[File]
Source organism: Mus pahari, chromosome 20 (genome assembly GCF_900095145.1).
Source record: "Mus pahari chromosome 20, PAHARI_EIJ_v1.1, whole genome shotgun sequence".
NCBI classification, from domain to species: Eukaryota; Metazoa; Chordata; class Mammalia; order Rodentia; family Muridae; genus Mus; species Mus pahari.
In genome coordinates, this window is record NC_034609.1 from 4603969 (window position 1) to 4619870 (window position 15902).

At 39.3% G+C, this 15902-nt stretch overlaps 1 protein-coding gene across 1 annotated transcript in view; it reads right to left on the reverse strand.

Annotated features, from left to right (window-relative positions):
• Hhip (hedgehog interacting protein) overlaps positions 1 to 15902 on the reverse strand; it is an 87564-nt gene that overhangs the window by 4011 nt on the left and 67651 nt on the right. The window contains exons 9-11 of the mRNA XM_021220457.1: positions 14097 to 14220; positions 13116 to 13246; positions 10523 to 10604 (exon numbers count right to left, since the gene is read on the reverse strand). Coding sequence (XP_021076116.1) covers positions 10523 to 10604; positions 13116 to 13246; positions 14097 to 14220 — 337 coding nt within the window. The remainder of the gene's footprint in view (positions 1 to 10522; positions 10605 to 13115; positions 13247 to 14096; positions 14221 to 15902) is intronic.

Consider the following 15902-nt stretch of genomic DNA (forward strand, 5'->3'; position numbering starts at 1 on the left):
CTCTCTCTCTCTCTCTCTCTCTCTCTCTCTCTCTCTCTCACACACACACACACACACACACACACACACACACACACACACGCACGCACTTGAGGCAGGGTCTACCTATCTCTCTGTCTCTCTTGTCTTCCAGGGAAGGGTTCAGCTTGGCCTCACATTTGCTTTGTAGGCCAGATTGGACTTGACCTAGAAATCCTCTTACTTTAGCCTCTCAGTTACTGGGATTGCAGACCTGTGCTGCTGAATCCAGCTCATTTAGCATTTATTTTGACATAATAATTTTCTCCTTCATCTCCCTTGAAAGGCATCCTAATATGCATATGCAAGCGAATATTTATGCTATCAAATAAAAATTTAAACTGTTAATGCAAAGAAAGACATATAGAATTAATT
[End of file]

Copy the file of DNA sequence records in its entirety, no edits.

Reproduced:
Source organism: Mus pahari, chromosome 20 (genome assembly GCF_900095145.1).
Source record: "Mus pahari chromosome 20, PAHARI_EIJ_v1.1, whole genome shotgun sequence".
NCBI classification, from domain to species: Eukaryota; Metazoa; Chordata; class Mammalia; order Rodentia; family Muridae; genus Mus; species Mus pahari.
In genome coordinates, this window is record NC_034609.1 from 4603969 (window position 1) to 4619870 (window position 15902).

At 39.3% G+C, this 15902-nt stretch overlaps 1 protein-coding gene across 1 annotated transcript in view; it reads right to left on the reverse strand.

Annotated features, from left to right (window-relative positions):
• Hhip (hedgehog interacting protein) overlaps positions 1 to 15902 on the reverse strand; it is an 87564-nt gene that overhangs the window by 4011 nt on the left and 67651 nt on the right. The window contains exons 9-11 of the mRNA XM_021220457.1: positions 14097 to 14220; positions 13116 to 13246; positions 10523 to 10604 (exon numbers count right to left, since the gene is read on the reverse strand). Coding sequence (XP_021076116.1) covers positions 10523 to 10604; positions 13116 to 13246; positions 14097 to 14220 — 337 coding nt within the window. The remainder of the gene's footprint in view (positions 1 to 10522; positions 10605 to 13115; positions 13247 to 14096; positions 14221 to 15902) is intronic.

Consider the following 15902-nt stretch of genomic DNA (forward strand, 5'->3'; position numbering starts at 1 on the left):
CTCTCTCTCTCTCTCTCTCTCTCTCTCTCTCTCTCTCTCACACACACACACACACACACACACACACACACACACACACACGCACGCACTTGAGGCAGGGTCTACCTATCTCTCTGTCTCTCTTGTCTTCCAGGGAAGGGTTCAGCTTGGCCTCACATTTGCTTTGTAGGCCAGATTGGACTTGACCTAGAAATCCTCTTACTTTAGCCTCTCAGTTACTGGGATTGCAGACCTGTGCTGCTGAATCCAGCTCATTTAGCATTTATTTTGACATAATAATTTTCTCCTTCATCTCCCTTGAAAGGCATCCTAATATGCATATGCAAGCGAATATTTATGCTATCAAATAAAAATTTAAACTGTTAATGCAAAGAAAGACATATAGAATTAATT